Developing future super-batteries

    -     Deutsch
Formulation of electrolytes with High Throughput Screening (HTS) © MEET/Judith K

Formulation of electrolytes with High Throughput Screening (HTS) © MEET/Judith Kraft

A world moving from fossil fuels to renewable energy will rely more and more on energy storage and in particular on batteries. Better batteries can reduce the carbon footprint of the transport sector, stabilise the power grid, and much more. The new "Battery 2030+" large-scale research initiative supported by the European Commission will gather leading scientists in Europe, as well as the industry, to achieve a leap forward in battery science and technology. The first "Battery 2030+" project kicks off in March 2019 and will lay the basis for this ten-year research initiative. Currently, 17 partners from nine European countries are involved, including the University of Münster and the Helmholtz-Institute Münster (HI MS).

The vision for "Battery 2030+" is to invent the batteries of the future, providing European industry with cutting-edge technologies. Since batteries are among the key technologies to achieve a deep local and global decarbonisation of the European energy system, in the near future, new generations of ultrahigh-performance, reliable, safe, sustainable and affordable batteries will be needed. "With this Europe-wide cooperative research and development endeavor we will jointly define and create cell chemistries and technologies of future super-batteries," says Prof. Martin Winter, director of MEET Battery Research Center and Helmholtz-Institute Münster.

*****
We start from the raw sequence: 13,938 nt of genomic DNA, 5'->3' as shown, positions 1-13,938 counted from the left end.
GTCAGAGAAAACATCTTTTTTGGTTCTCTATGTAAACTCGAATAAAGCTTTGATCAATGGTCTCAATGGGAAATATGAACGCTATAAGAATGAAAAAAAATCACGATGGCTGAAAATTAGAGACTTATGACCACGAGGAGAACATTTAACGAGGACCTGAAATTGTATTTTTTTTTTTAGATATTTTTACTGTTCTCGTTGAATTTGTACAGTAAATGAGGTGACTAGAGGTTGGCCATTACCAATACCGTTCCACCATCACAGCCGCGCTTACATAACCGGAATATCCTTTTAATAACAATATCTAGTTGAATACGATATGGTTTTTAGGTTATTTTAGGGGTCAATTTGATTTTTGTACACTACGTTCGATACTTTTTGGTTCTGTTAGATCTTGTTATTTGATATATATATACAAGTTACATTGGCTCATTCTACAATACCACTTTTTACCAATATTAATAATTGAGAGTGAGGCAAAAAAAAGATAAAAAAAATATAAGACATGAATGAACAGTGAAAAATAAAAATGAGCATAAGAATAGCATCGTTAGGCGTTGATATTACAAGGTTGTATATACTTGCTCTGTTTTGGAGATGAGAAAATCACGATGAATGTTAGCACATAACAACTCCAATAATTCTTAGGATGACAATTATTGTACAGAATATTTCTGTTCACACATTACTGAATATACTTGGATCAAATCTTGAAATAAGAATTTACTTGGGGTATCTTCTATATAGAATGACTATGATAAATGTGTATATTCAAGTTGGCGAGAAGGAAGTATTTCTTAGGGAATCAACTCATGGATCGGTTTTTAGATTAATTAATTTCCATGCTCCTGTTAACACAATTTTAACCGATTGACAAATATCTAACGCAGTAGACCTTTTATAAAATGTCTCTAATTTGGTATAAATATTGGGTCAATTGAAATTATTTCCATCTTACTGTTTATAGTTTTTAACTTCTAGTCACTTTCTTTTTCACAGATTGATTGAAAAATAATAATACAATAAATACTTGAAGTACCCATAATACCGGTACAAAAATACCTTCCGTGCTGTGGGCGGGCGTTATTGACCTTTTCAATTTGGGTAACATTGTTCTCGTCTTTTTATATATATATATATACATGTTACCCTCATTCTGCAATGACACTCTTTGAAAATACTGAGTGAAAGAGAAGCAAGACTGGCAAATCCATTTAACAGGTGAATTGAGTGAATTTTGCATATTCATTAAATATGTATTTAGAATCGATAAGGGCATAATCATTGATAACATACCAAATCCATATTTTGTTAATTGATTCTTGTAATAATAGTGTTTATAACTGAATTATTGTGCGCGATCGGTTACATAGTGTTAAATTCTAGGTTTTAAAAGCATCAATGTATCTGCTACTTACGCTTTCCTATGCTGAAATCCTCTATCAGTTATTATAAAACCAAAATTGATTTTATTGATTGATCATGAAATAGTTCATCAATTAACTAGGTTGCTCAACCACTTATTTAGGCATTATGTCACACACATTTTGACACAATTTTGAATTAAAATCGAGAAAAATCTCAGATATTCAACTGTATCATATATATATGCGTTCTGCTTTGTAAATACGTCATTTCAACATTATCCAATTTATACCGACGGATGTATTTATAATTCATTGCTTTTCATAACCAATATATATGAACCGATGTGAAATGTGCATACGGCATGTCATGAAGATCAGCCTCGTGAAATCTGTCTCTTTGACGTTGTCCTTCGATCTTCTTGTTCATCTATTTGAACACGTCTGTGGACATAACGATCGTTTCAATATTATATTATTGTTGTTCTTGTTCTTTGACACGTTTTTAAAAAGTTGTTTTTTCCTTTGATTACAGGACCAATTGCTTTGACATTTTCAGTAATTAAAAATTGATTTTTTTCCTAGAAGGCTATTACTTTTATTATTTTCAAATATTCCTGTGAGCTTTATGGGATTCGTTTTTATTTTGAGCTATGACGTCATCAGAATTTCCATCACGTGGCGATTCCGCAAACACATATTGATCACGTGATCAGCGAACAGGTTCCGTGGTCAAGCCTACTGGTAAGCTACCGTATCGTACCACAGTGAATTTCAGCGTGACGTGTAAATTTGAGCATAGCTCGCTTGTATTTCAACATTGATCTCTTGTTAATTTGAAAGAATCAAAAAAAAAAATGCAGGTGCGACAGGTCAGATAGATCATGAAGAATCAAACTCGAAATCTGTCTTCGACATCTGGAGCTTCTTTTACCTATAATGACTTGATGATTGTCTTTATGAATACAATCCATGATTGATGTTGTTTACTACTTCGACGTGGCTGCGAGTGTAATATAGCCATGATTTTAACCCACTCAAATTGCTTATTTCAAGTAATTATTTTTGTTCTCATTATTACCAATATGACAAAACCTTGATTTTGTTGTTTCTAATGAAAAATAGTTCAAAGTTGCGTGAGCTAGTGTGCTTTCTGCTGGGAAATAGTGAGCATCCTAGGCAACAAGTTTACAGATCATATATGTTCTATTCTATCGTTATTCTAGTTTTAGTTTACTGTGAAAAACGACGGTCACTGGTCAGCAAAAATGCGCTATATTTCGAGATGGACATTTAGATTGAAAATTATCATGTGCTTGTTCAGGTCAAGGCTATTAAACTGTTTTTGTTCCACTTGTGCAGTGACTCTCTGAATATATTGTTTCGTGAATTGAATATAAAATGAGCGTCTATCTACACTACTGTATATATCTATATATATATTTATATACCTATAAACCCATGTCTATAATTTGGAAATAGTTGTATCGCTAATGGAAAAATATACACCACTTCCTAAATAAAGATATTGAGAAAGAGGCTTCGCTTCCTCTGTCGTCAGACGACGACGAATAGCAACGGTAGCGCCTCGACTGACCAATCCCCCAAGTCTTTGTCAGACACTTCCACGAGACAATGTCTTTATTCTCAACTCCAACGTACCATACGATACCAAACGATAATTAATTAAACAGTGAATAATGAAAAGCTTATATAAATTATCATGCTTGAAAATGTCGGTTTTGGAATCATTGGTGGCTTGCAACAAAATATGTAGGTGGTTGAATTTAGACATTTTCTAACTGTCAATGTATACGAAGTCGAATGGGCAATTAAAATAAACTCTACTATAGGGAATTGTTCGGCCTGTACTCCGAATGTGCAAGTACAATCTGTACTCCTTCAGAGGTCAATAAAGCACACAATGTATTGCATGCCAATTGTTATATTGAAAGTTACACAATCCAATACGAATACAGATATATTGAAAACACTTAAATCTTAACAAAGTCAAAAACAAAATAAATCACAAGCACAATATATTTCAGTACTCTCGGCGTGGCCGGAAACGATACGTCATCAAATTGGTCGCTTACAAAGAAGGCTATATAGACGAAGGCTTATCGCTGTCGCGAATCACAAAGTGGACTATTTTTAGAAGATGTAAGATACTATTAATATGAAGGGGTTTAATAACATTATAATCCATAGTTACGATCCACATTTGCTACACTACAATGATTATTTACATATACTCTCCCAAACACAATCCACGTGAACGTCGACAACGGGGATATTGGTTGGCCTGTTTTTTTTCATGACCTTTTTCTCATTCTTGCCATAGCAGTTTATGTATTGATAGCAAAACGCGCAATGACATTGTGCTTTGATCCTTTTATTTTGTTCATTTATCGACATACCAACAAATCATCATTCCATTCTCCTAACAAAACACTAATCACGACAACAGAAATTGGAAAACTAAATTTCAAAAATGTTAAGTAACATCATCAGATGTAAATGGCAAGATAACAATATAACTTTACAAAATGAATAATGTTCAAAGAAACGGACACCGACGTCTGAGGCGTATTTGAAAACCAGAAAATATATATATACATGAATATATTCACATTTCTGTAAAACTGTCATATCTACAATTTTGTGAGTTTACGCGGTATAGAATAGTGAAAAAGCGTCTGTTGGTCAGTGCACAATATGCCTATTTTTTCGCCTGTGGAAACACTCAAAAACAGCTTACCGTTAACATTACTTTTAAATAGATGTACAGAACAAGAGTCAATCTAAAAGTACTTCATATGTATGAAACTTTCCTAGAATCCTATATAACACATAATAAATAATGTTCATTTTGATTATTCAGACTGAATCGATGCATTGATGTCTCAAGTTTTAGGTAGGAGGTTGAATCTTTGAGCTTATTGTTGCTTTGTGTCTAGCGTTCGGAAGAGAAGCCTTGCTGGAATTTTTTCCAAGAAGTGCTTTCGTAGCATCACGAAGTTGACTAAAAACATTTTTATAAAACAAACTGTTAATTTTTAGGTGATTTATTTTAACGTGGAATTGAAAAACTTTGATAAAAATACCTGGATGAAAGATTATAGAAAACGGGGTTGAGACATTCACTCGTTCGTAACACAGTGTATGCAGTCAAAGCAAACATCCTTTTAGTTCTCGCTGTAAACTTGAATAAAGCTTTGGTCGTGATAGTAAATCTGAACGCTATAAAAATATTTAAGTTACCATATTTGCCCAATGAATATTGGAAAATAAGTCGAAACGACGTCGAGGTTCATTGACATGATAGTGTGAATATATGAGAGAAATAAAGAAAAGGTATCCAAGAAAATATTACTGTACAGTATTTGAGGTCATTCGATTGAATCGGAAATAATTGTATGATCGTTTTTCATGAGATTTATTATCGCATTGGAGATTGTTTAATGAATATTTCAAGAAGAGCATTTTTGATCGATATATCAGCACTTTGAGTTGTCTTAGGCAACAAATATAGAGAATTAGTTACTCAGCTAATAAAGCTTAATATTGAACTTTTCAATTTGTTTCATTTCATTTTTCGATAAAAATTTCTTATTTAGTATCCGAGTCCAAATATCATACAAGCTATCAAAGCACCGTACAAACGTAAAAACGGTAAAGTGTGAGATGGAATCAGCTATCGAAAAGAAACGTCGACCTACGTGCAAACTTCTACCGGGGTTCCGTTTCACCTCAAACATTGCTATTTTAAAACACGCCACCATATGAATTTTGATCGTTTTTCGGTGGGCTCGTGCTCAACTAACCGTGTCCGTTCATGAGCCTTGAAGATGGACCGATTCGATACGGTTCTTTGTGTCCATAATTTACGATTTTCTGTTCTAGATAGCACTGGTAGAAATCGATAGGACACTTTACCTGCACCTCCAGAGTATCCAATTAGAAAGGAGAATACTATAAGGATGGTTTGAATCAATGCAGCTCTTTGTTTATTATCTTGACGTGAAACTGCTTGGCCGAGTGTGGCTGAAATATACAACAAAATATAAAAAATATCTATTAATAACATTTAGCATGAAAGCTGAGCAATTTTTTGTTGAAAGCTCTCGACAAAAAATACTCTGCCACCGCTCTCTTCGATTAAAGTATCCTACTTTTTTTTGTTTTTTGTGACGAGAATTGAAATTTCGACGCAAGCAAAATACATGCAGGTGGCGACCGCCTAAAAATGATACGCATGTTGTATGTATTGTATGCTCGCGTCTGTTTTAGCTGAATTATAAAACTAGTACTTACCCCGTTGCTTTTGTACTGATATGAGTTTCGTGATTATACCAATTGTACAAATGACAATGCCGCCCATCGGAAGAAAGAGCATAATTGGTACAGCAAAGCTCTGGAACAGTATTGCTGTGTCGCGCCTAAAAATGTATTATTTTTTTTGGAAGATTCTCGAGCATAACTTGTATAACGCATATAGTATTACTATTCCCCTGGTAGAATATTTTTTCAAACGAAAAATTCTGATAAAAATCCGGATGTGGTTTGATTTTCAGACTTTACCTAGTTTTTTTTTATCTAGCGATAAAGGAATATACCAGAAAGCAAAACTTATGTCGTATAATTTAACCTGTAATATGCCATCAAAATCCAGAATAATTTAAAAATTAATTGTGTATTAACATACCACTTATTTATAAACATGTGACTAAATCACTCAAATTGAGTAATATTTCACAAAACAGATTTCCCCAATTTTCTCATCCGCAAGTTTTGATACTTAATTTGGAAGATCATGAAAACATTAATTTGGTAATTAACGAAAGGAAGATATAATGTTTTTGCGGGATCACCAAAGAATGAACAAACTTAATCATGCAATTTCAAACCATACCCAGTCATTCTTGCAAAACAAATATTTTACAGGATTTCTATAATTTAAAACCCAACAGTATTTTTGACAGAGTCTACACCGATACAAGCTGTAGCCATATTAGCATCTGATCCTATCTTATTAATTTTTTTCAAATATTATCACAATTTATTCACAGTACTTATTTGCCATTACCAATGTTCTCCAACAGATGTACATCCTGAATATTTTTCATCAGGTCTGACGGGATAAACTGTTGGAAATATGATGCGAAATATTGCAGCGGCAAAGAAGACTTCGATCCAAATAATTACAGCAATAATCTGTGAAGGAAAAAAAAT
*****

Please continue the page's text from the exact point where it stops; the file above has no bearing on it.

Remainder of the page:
The competition to develop future battery technologies is already intense. With this project, the scientists want to meet these challenges: "We will establish an acceleration platform for the discovery of new battery materials using machine learning and artificial intelligence", says Kristina Edström, Professor of Inorganic Chemistry at Uppsala University in Sweden and coordinator of the project. "Especially we will focus on interfaces in batteries where reactions take place that can be detrimental for battery lifetime."

The Battery 2030+ consortium includes Europe-wide five universities, eight research centres, three industry-led associations and one company. The Battery 2030+ consortium has also received the support of a number of European and national organisations.